TIA’s benchmarking standard defines Smart Buildings as reaching beyond being “just” bricks and mortar, to a digitally enabled platform that can open a broader marketplace to both the real estate and ICT industries. By taking advantage of the combined and integrated effects of core Smart Building capabilities, the real estate marketplace can take advantage of new revenue-generating and cost-saving business models.

Buildings have the potential to become IoT Building-as-a-Service platforms that enable all who touch them — from owners, operators and managers, to tenants, visitors, and residents — to leverage the building to meet their needs and generate benefits in the process.

• Building owners can now offer tenants a variety of service packages with access to connectivity, levels of individualization to meet tenant and visitor health and well-being needs, ways to track and manage energy costs, and more.

• Retail stores in malls can redesign the experiences they create to include such things as virtual and augmented reality (VR and AR).

• Warehouse owners can offer tenants different levels of asset tracking capabilities, autonomous robotic use, and robust and safe data management systems.

• The services can also vary in granularity of location from the building overall, to zones, to a business suite, office, workstation, or mobile individual.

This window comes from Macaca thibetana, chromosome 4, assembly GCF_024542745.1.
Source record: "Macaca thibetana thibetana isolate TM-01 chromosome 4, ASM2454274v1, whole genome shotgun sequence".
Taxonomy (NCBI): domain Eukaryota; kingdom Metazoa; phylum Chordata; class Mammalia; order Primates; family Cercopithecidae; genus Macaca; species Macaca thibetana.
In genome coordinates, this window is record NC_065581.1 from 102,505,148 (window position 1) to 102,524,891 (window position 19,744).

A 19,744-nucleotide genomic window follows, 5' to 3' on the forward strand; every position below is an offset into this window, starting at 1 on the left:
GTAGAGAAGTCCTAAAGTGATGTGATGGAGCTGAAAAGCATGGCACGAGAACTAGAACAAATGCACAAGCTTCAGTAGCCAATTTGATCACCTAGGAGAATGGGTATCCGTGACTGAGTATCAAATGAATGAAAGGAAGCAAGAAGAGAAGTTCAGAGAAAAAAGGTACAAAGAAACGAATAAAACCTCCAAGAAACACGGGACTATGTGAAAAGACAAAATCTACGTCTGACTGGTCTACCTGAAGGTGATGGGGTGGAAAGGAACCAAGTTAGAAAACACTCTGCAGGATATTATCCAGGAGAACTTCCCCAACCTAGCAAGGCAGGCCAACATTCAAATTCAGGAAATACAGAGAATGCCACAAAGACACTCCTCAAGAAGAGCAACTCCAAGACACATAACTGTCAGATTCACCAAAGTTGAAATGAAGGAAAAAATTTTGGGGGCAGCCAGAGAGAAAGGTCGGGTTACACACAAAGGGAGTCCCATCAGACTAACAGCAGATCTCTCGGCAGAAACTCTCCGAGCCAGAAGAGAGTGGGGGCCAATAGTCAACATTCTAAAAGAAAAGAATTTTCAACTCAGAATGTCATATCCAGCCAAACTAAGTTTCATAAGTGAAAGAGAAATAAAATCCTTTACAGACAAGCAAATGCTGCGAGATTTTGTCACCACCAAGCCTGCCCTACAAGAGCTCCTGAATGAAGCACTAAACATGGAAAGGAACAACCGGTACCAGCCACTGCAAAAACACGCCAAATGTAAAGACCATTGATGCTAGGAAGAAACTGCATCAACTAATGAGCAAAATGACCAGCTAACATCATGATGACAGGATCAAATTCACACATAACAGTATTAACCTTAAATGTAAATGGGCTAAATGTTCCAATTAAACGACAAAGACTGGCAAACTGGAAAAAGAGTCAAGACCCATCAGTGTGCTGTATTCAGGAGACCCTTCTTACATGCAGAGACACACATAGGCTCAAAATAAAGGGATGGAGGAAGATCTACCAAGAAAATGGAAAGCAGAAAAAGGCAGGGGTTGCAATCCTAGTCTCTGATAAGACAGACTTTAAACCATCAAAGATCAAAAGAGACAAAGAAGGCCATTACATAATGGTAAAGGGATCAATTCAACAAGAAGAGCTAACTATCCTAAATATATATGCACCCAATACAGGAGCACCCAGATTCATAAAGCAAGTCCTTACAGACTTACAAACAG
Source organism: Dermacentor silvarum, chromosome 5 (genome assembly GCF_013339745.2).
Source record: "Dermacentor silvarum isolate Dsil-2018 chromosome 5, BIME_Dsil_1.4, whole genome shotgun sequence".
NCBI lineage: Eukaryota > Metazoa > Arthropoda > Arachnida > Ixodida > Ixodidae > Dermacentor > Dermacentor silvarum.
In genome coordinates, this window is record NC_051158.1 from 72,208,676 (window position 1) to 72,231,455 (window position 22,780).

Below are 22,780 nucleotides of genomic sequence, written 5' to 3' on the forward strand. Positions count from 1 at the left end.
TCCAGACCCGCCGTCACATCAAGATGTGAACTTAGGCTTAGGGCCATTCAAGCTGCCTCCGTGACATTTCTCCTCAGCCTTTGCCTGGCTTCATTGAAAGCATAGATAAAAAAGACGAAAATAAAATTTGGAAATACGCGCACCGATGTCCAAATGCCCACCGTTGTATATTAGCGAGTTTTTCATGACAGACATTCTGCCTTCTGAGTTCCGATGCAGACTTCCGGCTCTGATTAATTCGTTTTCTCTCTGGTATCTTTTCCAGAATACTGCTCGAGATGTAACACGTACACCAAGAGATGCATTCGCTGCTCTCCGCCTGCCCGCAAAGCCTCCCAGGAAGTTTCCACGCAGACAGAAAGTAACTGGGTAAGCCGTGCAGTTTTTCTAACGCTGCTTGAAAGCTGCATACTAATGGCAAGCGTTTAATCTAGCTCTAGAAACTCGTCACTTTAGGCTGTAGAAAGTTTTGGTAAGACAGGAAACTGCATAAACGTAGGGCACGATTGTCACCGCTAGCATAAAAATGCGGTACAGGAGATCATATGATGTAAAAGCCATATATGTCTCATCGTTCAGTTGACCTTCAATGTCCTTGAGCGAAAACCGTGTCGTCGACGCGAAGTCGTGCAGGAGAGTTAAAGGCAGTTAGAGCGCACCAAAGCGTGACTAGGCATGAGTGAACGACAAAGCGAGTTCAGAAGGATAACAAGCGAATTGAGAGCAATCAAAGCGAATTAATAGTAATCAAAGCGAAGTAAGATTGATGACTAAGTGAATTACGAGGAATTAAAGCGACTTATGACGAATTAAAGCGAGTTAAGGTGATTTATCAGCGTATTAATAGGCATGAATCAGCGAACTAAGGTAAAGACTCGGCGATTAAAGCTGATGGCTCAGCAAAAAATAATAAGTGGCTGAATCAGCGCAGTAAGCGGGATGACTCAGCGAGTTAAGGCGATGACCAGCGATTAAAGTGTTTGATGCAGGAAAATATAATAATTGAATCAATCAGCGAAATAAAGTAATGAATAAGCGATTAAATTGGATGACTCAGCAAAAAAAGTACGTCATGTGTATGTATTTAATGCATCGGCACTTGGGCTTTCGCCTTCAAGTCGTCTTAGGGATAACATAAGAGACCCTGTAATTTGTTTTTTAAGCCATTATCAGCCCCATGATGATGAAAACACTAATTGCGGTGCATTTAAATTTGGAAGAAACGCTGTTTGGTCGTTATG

Thus, for both new construction and refurbished buildings, regardless of the type of property and how it is used by individual owners, tenants, visitors, and residents,  the building with a Smart-capable communications system backbone can act as a platform that can meet their particular needs.

Once Smart Buildings can consistently offer Smart services that integrate with their surrounding cities, the possibilities for a Smart City expand as well. Imagine what can happen when a city government begins to transform its own buildings and supports private sector real estate development of Smart Buildings. With fixed wireless connectivity running along streets and in and through buildings, coupled with data captured by and shared among buildings and municipalities, joined with integrated municipal and building systems, we start seeing the currently elusive Smart City developed literally from the ground up.